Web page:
These are a basic item to have in assorted sizes, not as popular as they once were but still necessary. It is very important that the bit be the right size for the slot in the screw otherwise it will probably slip and strip the edges of the slot making the screw nearly impossible to work with. The bit must be kept in good condition by grinding or filling it square as they tend to wear at the outside corners. When purchasing screws for projects be advised to use Phillips or Robertson style screws.
At least the three sizes, #1, #2, and #3 should be in your tool box. This type of screw will sit on the end of the driver as it is started and is less likely to slip as it is being driven.
Often referred to as socket head or square drive, they have been very popular in Canada for years and are becoming more readily available in the U.S.A. The drivers are differentiated by the colours of their handles. Green, red and black are the three most popular. They have all the advantages of Philips plus the fact that they usually will stay on the driver even when pointing downhill.
6 point star shaped Torx screws are commonly found on automobiles, motorcycles, bicycle brake systems (disc brakes), hard disk drives, computer systems and consumer electronics. The sizes are described using a capital T followed by a number, common sizes include T10, T15 and T25.
There are two basic reasons for drilling pilot holes (1) a tight fit, and (2) material does not split. The pilot hole in the top piece should allow for a snug fit of the screw shank, and allow the threads on the screw to get a good grip without stripping in the bottom piece.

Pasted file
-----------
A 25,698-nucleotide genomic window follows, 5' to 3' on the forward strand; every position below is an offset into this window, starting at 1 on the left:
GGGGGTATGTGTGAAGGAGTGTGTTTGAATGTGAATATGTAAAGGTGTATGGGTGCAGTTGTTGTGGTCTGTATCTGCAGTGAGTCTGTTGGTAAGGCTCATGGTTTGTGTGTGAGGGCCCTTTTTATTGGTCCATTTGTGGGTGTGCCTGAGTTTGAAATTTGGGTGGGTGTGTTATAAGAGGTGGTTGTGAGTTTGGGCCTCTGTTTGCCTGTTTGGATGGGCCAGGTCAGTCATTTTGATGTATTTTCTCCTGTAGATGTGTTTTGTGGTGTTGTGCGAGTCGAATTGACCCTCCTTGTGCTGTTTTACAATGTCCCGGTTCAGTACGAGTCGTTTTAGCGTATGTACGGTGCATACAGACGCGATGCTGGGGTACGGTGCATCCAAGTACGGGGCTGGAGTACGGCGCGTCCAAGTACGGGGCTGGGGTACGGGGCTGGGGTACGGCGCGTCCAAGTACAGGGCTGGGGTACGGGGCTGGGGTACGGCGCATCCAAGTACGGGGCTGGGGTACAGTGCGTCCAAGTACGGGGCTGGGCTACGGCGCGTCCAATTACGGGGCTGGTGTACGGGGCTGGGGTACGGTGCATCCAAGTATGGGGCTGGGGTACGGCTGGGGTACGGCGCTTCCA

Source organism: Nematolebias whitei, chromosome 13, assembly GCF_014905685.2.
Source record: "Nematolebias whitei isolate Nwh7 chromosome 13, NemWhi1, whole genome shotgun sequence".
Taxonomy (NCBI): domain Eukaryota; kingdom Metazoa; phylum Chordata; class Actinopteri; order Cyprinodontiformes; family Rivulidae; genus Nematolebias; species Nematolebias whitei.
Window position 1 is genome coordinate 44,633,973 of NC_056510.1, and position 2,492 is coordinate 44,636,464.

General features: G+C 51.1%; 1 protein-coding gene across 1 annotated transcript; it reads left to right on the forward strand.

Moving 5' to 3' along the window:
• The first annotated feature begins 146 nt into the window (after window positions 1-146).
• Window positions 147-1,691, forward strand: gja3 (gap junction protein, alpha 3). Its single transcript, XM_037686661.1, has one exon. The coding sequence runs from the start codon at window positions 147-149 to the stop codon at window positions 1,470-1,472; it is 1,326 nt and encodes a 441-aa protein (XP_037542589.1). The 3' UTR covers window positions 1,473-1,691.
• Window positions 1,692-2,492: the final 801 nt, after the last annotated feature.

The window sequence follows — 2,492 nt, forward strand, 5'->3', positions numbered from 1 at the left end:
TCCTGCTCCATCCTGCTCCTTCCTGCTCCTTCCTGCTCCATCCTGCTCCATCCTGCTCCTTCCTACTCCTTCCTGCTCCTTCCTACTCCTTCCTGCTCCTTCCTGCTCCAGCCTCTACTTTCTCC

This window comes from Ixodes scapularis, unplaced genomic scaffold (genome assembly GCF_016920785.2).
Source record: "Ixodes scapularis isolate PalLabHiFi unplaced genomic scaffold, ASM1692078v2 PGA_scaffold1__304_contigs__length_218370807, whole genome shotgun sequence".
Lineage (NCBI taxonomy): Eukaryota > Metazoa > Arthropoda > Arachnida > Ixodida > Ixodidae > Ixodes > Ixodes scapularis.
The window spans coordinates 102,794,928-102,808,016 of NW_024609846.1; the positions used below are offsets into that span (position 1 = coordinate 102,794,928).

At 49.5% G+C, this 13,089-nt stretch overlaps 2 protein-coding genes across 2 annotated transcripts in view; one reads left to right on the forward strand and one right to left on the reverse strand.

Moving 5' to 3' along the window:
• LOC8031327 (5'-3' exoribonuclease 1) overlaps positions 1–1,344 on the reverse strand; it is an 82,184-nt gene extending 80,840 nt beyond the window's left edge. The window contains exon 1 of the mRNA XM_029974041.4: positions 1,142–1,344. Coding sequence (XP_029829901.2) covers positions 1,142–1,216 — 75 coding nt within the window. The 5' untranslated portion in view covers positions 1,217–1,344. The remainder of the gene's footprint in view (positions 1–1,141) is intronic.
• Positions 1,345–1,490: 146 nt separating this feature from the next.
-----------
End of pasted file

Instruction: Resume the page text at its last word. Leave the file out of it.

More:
Pilot holes can be drilled with special bits that are made for different size diameter and length of screws and will also countersink the head of the screw.
NOTE: Brass screws are very soft and will tend to break, even with pilot holes, before they are driven all the way, to prevent this drive a steel screw the same size and with the same thread pattern first to cut threads in the wood, remove it and drive brass screw.
Drywall screws are not suitable for use in
wood to wood situations, they are brittle so do not have the necessary
shear strength. A home inspection may fail if they are used improperly.
Shank & Pilot Hole Guide
Screws come with many different styles of heads, the three most common are flat, round and pan.
These are probably the most common, they are countersunk so they don't protrude above the surface so can be filled and painted over and become invisible. This type of head is used in butt hinges. The heads have an included angle of 82°.
These are used when a countersunk head is not required.
These are similar to round head except the top of the head is flat, self-threading metal screws are a good example.
Screw sizes are listed with the shank size first then the length. Shank sizes are denoted by #'s, the larger the number the larger the shank, the most common sizes are #6, #8 and #10 so a medium size screw 1 1/2" long would be listed as: #8 X 1 1/2".
The threads become coarser as the size increases, a #6 screw will have 18 threads per inch, a #8 will have 15, and a #10 will have only 13.
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